What’s the difference between broth, stock, and bone broth?
Broth is light, thin, and rich in protein. It’s usually made with meat but not bones either with or without added vegetables and herbs. Broth is usually simmered for only one or two hours.
Stock is stouter in flavor, thicker, and a good source of protein and some gelatin. It’s made with bones and can contain a small amount of meat. It is best if the bones are roasted first – otherwise the stock can have a sharp flavor. It’s usually simmered for three to four hours.
“Indeed, stock is everything. Without it, nothing can be done,” explained Auguste Escoffier, renowned 19th century chef and father of modern French cuisine.
Bone broth is stout, thick, and rich in protein, gelatin, and minerals.
As with stock, bones are usually roasted, but the broth is simmered for a very long time, often in excess of twenty-four hours.
This process releases the maximum amount of gelatin protein from the collagenous cartilage and minerals from the bones, causing them to crumble.
- South American
- Middle Eastern
Traditionally, they contain any and all leftover parts of an animal – bones, knuckles, feet, necks, and sometimes offal and other organs.
Along with some vegetables, herbs, water, wine or vinegar may be added. The acidity helps to break down the bones to release the minerals within.
What makes good broth?
It is always best, of course, to make your broth from scratch – it’s much cheaper, though it is also a time-consuming luxury. Most people prefer to buy pre-made, packaged broth. Finding a good brand, however, can be difficult.
Many products sold as ‘bone broth’ are flavored with MSG and contain other additives.
Most aren’t even made with bones.
To find a good bone broth, you’re looking for one with visible, floating gelatin, a silky texture, and deep flavor. According to Natural Kitchen, the best broths have the fewest ingredients – usually just bones and water.
Really though, any good soup that’s made with bones will have the benefits of bone broth.
Common chicken soup recipes contain chicken bones as well as meat and vegetables, but they are cooked long enough for the breakdown of the bones to take place. As one of the most commonly consumed forms of bone broth in the western world, this may be the cause for chicken soup’s deserved reputation as a cure-all.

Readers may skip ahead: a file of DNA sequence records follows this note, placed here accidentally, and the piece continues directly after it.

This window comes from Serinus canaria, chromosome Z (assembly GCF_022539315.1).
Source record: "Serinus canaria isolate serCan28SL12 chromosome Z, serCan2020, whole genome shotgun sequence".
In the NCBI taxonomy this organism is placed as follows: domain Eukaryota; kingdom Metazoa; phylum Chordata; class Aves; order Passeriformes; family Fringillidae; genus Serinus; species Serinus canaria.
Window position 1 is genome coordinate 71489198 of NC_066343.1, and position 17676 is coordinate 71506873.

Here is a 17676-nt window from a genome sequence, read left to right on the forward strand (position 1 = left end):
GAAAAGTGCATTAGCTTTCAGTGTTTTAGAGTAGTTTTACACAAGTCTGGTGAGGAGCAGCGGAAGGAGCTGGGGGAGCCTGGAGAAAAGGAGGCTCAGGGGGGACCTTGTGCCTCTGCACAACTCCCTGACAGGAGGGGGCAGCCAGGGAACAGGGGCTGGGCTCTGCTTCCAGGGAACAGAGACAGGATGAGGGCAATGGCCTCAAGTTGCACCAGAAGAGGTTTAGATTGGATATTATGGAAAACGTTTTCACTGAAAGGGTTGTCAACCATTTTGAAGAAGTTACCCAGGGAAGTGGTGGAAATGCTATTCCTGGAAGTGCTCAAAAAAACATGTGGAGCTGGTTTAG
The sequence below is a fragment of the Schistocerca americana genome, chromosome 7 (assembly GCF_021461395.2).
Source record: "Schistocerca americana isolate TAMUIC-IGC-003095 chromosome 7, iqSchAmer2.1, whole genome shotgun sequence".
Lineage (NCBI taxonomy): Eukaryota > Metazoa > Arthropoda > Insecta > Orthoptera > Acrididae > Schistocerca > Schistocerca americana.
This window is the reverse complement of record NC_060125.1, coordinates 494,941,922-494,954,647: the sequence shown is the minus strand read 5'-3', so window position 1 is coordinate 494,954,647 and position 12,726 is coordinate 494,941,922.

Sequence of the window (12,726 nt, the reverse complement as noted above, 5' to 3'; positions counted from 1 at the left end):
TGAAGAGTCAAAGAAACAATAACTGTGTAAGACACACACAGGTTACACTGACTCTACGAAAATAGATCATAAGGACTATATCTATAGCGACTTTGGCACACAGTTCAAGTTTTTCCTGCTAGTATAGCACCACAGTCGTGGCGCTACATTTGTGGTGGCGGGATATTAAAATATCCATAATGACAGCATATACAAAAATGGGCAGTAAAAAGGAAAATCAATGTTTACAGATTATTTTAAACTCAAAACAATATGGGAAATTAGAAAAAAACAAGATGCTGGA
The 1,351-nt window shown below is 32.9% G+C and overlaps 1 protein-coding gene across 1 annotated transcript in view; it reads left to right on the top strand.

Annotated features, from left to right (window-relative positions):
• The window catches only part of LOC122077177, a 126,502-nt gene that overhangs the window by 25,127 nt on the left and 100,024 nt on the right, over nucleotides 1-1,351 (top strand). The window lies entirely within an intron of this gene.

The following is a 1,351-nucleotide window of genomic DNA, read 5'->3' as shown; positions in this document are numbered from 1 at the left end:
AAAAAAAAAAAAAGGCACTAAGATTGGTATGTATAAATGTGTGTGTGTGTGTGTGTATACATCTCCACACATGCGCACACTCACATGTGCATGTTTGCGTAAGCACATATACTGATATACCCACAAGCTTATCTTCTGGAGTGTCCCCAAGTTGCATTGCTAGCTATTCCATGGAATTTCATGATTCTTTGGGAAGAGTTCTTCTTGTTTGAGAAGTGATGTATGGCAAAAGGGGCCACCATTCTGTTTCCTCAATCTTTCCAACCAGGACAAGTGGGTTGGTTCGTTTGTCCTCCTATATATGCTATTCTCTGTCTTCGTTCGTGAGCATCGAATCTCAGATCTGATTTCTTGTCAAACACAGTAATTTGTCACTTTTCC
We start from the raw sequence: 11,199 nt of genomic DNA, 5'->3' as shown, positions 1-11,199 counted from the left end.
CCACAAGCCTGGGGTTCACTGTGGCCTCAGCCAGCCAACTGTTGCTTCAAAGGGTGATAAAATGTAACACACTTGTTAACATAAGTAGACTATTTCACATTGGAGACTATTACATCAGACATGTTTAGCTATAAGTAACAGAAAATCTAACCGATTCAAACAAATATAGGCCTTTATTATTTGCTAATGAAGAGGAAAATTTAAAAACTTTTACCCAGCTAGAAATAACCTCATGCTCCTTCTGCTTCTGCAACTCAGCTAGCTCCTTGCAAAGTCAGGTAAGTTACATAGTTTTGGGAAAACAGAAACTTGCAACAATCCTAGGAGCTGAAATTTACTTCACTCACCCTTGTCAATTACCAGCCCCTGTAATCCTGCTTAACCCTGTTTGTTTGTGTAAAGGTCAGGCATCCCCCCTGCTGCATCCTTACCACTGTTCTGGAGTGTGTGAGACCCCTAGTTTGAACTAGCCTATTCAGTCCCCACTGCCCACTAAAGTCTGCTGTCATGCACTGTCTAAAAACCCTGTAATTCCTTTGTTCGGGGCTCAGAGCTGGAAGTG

Not just an old wives’ tale.
Egyptian Jewish doctor and philosopher Moses Maimonides was the first to write about the medicinal uses of bone broth in the 12th century. He stated that “the chicken or pullet can be boiled, stewed, steamed, or boiled with fresh coriander or green fennel added to the soup.”
For summertime, he recommended the addition of lemon or citron juices. This basic, aromatic, chicken bone broth went on to become the basis of Jewish traditional cuisine – noodles, matzo balls, and the famous “chicken soup remedy” for all ills.
Folk wisdom lauds the powers of soup to mend the body and soul, and while modern studies focus on the individual components of gelatin, chondroitin sulfate or trace minerals, science agrees that the healing abilities of a hot bowl of broth is more than just placebic.
[Tweet ““Good Broth Will Resurrect The Dead.” – South American proverb”]
Treatment of intestinal ailments are a popular traditional use for broth. “It is said to be retained by the most sensitive stomach and will nourish when almost nothing else will be tolerated,” wrote Dr L. E. Hogan in 1909.
Bone broth and stock have also been used successfully to treat diabetes for over a century.
The 1936 Cyclopedia of Medicine mentions the use of gelatin solution to quickly control nosebleeds, excessive menstrual bleeding, ulcers, and hemorrhoids.
Chicken foot soup is a tradition in both Caribbean and Asian cultures, and it is prescribed for illnesses ranging from the common cold to dysentery and from migraines to pregnancy recuperation.
“Almost every culture has its own variation on chicken soup, and rightly so – it’s one of the most gratifying dishes on the face of the Earth.” -Yotam Ottolenghi, chef and restaurateur